Computer expert gets seven-years for part in Britain's biggest credit card fraud

Computer expert gets seven-years for part in Britain's biggest credit card fraud

A computer expert has been gaoled for seven years for his part in the UK's biggest credit card fraud, which netted a criminal cloning gang £2 million over a three-year period.

In a trial at Middlesex Guildhall Crown Court, Sunil Mahtani, 26, who worked in IT for Checkline Plc, the company that processed ticket sales for the Heathrow Express train service, pleaded guilty to downloading almost 9000 credit card numbers from the Checkline computer processing the transactions. The card details were passed on to a criminal cloning operation which used the numbers to fund buying sprees on the Continent.

Mahtani's lawyers said his client committed the crime to impress his merchant banker girlfried. He received an additional two-year sentence for posession of child pornography.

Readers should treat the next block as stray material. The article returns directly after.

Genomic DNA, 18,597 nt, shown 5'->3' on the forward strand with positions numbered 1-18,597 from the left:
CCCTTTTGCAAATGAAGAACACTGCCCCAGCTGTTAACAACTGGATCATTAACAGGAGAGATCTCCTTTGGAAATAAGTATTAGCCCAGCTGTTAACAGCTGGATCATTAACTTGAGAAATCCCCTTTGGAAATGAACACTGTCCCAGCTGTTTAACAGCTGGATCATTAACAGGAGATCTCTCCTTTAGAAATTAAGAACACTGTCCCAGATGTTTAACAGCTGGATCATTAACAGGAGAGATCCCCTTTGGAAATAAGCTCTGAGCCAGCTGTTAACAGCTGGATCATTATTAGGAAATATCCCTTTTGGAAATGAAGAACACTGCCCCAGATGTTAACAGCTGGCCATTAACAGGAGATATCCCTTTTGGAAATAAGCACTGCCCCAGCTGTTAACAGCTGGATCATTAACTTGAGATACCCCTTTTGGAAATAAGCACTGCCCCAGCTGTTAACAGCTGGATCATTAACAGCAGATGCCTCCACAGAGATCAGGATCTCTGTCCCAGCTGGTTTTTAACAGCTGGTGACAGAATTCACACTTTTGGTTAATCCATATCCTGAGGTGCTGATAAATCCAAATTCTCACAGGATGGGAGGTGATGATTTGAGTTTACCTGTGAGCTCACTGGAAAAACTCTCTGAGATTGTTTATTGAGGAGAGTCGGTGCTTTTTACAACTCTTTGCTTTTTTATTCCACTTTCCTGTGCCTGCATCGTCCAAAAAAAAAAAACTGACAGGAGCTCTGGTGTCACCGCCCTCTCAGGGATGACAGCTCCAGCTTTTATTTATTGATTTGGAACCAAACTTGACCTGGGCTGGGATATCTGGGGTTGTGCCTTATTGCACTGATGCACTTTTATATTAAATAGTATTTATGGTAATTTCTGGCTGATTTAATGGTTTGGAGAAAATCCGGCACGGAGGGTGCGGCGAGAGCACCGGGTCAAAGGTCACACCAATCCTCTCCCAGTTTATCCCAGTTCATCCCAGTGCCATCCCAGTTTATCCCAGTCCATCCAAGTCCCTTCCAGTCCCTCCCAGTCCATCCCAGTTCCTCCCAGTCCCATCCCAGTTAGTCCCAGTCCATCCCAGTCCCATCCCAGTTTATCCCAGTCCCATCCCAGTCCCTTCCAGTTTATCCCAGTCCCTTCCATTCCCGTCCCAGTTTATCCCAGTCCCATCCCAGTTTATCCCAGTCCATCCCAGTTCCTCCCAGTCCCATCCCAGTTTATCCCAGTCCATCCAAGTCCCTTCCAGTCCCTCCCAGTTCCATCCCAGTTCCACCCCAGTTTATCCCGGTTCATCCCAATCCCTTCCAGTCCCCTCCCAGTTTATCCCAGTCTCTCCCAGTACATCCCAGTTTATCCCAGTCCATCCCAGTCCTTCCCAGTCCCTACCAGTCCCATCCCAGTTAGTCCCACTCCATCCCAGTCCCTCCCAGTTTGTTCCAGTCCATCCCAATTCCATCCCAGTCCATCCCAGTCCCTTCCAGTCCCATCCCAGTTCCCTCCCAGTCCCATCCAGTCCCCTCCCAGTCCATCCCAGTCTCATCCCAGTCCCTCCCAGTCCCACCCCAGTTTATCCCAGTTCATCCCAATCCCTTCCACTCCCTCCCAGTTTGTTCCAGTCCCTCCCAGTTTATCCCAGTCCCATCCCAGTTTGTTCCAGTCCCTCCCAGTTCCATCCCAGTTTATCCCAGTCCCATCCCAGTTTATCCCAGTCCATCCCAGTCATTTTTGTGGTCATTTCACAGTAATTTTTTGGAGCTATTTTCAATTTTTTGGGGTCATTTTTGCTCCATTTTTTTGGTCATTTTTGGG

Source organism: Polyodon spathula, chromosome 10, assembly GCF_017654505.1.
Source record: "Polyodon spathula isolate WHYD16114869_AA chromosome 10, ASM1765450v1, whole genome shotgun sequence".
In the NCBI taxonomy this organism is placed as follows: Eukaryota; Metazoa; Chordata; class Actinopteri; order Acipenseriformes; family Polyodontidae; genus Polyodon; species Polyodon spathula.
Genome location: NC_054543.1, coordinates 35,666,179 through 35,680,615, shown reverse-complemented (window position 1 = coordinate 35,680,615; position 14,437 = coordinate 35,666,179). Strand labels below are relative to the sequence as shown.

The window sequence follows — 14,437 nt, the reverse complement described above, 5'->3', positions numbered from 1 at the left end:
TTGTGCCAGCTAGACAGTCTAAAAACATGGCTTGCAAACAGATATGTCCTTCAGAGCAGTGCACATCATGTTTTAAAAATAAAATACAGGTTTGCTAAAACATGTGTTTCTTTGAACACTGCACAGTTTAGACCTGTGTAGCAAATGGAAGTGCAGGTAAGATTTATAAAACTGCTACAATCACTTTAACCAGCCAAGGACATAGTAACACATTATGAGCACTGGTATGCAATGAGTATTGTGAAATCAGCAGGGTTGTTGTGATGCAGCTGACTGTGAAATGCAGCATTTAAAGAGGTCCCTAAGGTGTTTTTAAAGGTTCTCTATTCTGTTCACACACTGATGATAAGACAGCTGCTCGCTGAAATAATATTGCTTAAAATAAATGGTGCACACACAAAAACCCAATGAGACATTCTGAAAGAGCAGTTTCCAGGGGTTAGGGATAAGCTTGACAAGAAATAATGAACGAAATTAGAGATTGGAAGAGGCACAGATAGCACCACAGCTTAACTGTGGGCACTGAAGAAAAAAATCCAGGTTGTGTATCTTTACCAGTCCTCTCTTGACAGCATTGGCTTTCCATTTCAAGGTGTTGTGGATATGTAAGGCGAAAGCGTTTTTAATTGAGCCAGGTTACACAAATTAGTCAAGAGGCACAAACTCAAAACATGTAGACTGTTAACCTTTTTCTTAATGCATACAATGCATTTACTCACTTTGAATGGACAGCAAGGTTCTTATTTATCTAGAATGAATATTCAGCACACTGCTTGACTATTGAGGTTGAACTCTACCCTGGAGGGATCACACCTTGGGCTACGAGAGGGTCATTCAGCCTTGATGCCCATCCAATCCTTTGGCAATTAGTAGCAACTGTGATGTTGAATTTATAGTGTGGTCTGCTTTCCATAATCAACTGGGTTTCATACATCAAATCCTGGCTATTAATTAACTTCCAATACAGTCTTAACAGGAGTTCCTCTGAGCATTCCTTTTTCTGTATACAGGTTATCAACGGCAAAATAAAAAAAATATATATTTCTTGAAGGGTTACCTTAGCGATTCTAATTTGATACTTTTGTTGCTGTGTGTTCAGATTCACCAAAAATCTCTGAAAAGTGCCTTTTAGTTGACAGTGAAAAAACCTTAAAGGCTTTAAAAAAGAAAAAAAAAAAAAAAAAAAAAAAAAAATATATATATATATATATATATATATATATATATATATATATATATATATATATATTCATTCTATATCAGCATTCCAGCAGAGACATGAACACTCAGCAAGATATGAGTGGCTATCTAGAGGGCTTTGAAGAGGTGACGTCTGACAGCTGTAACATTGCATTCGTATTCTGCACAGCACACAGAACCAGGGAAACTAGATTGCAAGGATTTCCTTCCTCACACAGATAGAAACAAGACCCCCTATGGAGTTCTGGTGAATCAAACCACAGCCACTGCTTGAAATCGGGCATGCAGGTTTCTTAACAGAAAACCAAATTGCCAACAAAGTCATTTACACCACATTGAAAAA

Two accomplices, Shahajan Miah and Shaidal Rahim each pleaded guilty to one count of conspiracy and were gaoled for four years. Eight other people were arrested in connection with the crime and have been released on bail pending sentencing.

Passing sentence, Judge Simon Smith said that the swindle took advantage of our present-day system of buying and selling on cards, "and indeed goes a considerable way to undermine the whole process".

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